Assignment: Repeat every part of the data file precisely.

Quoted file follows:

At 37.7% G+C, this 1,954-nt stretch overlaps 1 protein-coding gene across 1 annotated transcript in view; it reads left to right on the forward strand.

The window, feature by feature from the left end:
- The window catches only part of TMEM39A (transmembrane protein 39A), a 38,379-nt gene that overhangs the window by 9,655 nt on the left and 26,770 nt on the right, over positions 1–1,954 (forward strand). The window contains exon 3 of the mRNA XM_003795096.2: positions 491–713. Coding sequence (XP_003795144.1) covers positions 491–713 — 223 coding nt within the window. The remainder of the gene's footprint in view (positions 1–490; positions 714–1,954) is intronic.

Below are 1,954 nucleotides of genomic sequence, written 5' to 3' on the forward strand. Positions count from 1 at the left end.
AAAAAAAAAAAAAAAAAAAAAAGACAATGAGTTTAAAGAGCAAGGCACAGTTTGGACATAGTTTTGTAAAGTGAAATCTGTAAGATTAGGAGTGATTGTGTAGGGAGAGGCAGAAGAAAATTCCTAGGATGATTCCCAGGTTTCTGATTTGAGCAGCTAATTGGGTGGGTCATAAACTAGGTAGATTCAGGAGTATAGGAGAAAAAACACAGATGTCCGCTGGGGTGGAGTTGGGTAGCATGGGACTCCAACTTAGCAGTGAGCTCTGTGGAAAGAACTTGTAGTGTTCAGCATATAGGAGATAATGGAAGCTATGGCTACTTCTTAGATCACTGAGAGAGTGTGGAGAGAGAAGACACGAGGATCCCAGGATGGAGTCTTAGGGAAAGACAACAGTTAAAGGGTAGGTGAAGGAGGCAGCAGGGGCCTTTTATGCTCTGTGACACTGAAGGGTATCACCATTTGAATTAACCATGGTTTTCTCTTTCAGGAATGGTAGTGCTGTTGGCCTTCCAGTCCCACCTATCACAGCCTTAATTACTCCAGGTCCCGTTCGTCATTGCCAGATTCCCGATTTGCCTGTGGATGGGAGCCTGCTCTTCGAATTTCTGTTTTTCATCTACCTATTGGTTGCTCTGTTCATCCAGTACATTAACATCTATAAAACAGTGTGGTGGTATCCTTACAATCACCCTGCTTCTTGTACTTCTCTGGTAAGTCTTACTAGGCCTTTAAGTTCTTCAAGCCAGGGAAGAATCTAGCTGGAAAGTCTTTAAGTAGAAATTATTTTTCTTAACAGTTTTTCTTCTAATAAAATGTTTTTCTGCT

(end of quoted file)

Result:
At 37.7% G+C, this 1,954-nt stretch overlaps 1 protein-coding gene across 1 annotated transcript in view; it reads left to right on the forward strand.

The window, feature by feature from the left end:
- The window catches only part of TMEM39A (transmembrane protein 39A), a 38,379-nt gene that overhangs the window by 9,655 nt on the left and 26,770 nt on the right, over positions 1–1,954 (forward strand). The window contains exon 3 of the mRNA XM_003795096.2: positions 491–713. Coding sequence (XP_003795144.1) covers positions 491–713 — 223 coding nt within the window. The remainder of the gene's footprint in view (positions 1–490; positions 714–1,954) is intronic.

Below are 1,954 nucleotides of genomic sequence, written 5' to 3' on the forward strand. Positions count from 1 at the left end.
AAAAAAAAAAAAAAAAAAAAAAGACAATGAGTTTAAAGAGCAAGGCACAGTTTGGACATAGTTTTGTAAAGTGAAATCTGTAAGATTAGGAGTGATTGTGTAGGGAGAGGCAGAAGAAAATTCCTAGGATGATTCCCAGGTTTCTGATTTGAGCAGCTAATTGGGTGGGTCATAAACTAGGTAGATTCAGGAGTATAGGAGAAAAAACACAGATGTCCGCTGGGGTGGAGTTGGGTAGCATGGGACTCCAACTTAGCAGTGAGCTCTGTGGAAAGAACTTGTAGTGTTCAGCATATAGGAGATAATGGAAGCTATGGCTACTTCTTAGATCACTGAGAGAGTGTGGAGAGAGAAGACACGAGGATCCCAGGATGGAGTCTTAGGGAAAGACAACAGTTAAAGGGTAGGTGAAGGAGGCAGCAGGGGCCTTTTATGCTCTGTGACACTGAAGGGTATCACCATTTGAATTAACCATGGTTTTCTCTTTCAGGAATGGTAGTGCTGTTGGCCTTCCAGTCCCACCTATCACAGCCTTAATTACTCCAGGTCCCGTTCGTCATTGCCAGATTCCCGATTTGCCTGTGGATGGGAGCCTGCTCTTCGAATTTCTGTTTTTCATCTACCTATTGGTTGCTCTGTTCATCCAGTACATTAACATCTATAAAACAGTGTGGTGGTATCCTTACAATCACCCTGCTTCTTGTACTTCTCTGGTAAGTCTTACTAGGCCTTTAAGTTCTTCAAGCCAGGGAAGAATCTAGCTGGAAAGTCTTTAAGTAGAAATTATTTTTCTTAACAGTTTTTCTTCTAATAAAATGTTTTTCTGCT